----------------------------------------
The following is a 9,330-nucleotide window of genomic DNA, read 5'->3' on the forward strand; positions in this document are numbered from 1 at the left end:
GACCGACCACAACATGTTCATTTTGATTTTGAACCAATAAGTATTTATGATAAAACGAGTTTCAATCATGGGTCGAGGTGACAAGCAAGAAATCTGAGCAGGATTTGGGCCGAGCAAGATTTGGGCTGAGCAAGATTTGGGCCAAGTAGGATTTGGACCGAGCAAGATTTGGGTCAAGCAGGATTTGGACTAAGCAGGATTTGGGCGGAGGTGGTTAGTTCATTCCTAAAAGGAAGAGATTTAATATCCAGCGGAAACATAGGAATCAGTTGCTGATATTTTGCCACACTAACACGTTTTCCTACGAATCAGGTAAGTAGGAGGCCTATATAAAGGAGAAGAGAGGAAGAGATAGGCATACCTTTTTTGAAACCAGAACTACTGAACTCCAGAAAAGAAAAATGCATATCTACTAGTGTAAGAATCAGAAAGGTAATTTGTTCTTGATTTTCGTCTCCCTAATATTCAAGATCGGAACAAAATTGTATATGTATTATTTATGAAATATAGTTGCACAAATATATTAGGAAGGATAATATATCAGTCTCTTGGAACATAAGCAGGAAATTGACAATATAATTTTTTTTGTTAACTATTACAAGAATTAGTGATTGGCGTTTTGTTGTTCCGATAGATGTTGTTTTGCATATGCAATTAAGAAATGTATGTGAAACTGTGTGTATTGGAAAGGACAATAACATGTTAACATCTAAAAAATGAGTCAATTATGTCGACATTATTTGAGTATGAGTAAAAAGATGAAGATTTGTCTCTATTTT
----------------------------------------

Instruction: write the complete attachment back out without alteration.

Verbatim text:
The following is a 9,330-nucleotide window of genomic DNA, read 5'->3' on the forward strand; positions in this document are numbered from 1 at the left end:
GACCGACCACAACATGTTCATTTTGATTTTGAACCAATAAGTATTTATGATAAAACGAGTTTCAATCATGGGTCGAGGTGACAAGCAAGAAATCTGAGCAGGATTTGGGCCGAGCAAGATTTGGGCTGAGCAAGATTTGGGCCAAGTAGGATTTGGACCGAGCAAGATTTGGGTCAAGCAGGATTTGGACTAAGCAGGATTTGGGCGGAGGTGGTTAGTTCATTCCTAAAAGGAAGAGATTTAATATCCAGCGGAAACATAGGAATCAGTTGCTGATATTTTGCCACACTAACACGTTTTCCTACGAATCAGGTAAGTAGGAGGCCTATATAAAGGAGAAGAGAGGAAGAGATAGGCATACCTTTTTTGAAACCAGAACTACTGAACTCCAGAAAAGAAAAATGCATATCTACTAGTGTAAGAATCAGAAAGGTAATTTGTTCTTGATTTTCGTCTCCCTAATATTCAAGATCGGAACAAAATTGTATATGTATTATTTATGAAATATAGTTGCACAAATATATTAGGAAGGATAATATATCAGTCTCTTGGAACATAAGCAGGAAATTGACAATATAATTTTTTTTGTTAACTATTACAAGAATTAGTGATTGGCGTTTTGTTGTTCCGATAGATGTTGTTTTGCATATGCAATTAAGAAATGTATGTGAAACTGTGTGTATTGGAAAGGACAATAACATGTTAACATCTAAAAAATGAGTCAATTATGTCGACATTATTTGAGTATGAGTAAAAAGATGAAGATTTGTCTCTATTTT